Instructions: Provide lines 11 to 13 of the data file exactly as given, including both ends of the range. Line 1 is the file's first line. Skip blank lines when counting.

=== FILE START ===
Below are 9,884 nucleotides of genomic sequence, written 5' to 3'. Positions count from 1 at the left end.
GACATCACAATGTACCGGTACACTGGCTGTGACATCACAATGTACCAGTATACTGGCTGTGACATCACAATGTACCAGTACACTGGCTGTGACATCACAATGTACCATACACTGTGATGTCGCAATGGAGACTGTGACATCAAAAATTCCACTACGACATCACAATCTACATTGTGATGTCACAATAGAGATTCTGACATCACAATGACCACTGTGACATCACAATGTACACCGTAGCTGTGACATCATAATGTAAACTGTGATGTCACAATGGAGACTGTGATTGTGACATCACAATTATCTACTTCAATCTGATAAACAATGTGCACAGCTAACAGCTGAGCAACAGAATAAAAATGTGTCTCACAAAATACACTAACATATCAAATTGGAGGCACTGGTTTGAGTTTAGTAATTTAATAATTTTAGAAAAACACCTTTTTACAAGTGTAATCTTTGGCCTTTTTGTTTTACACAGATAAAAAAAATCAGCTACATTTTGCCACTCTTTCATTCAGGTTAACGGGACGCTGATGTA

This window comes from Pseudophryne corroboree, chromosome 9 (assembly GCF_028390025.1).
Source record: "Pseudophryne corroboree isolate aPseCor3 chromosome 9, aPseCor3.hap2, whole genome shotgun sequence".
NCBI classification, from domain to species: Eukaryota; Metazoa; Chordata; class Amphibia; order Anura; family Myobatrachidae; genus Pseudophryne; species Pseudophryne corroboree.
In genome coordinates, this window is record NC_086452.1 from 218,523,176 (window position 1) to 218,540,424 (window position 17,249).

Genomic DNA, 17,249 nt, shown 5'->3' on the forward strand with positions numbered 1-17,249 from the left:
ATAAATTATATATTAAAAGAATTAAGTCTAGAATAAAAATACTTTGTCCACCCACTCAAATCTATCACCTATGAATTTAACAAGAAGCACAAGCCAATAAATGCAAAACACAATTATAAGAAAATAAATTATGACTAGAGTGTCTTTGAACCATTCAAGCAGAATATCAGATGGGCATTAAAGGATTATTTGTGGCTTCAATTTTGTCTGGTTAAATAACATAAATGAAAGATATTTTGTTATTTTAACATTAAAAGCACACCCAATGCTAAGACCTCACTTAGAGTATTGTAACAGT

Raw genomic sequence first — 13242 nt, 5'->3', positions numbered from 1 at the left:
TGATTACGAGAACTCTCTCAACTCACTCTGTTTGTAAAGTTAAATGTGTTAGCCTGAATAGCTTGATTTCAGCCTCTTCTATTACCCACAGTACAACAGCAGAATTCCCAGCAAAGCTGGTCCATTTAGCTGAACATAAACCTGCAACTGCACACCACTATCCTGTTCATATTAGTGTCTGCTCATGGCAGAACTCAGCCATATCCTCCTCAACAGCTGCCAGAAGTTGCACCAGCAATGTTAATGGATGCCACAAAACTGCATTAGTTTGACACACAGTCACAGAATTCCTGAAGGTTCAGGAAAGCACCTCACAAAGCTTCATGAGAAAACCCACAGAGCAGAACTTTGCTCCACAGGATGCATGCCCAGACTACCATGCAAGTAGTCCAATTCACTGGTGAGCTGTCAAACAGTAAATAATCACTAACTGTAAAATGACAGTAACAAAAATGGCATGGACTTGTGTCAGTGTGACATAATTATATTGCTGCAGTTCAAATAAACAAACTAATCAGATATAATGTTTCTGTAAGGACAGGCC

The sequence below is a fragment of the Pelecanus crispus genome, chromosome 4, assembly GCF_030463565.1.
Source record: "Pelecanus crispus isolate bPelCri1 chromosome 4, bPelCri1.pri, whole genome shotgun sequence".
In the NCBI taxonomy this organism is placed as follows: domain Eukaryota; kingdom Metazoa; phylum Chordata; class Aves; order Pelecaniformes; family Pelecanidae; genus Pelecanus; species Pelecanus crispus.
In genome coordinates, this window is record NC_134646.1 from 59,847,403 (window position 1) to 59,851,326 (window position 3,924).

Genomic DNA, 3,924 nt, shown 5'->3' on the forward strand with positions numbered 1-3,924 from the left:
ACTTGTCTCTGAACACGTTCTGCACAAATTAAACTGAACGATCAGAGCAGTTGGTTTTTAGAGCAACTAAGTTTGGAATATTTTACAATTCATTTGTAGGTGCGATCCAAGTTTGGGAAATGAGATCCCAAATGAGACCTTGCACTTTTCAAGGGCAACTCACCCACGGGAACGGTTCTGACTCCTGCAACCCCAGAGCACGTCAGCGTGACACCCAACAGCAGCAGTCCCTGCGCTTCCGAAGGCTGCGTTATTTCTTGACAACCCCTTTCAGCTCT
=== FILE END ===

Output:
The sequence below is a fragment of the Pelecanus crispus genome, chromosome 4, assembly GCF_030463565.1.
Source record: "Pelecanus crispus isolate bPelCri1 chromosome 4, bPelCri1.pri, whole genome shotgun sequence".
In the NCBI taxonomy this organism is placed as follows: domain Eukaryota; kingdom Metazoa; phylum Chordata; class Aves; order Pelecaniformes; family Pelecanidae; genus Pelecanus; species Pelecanus crispus.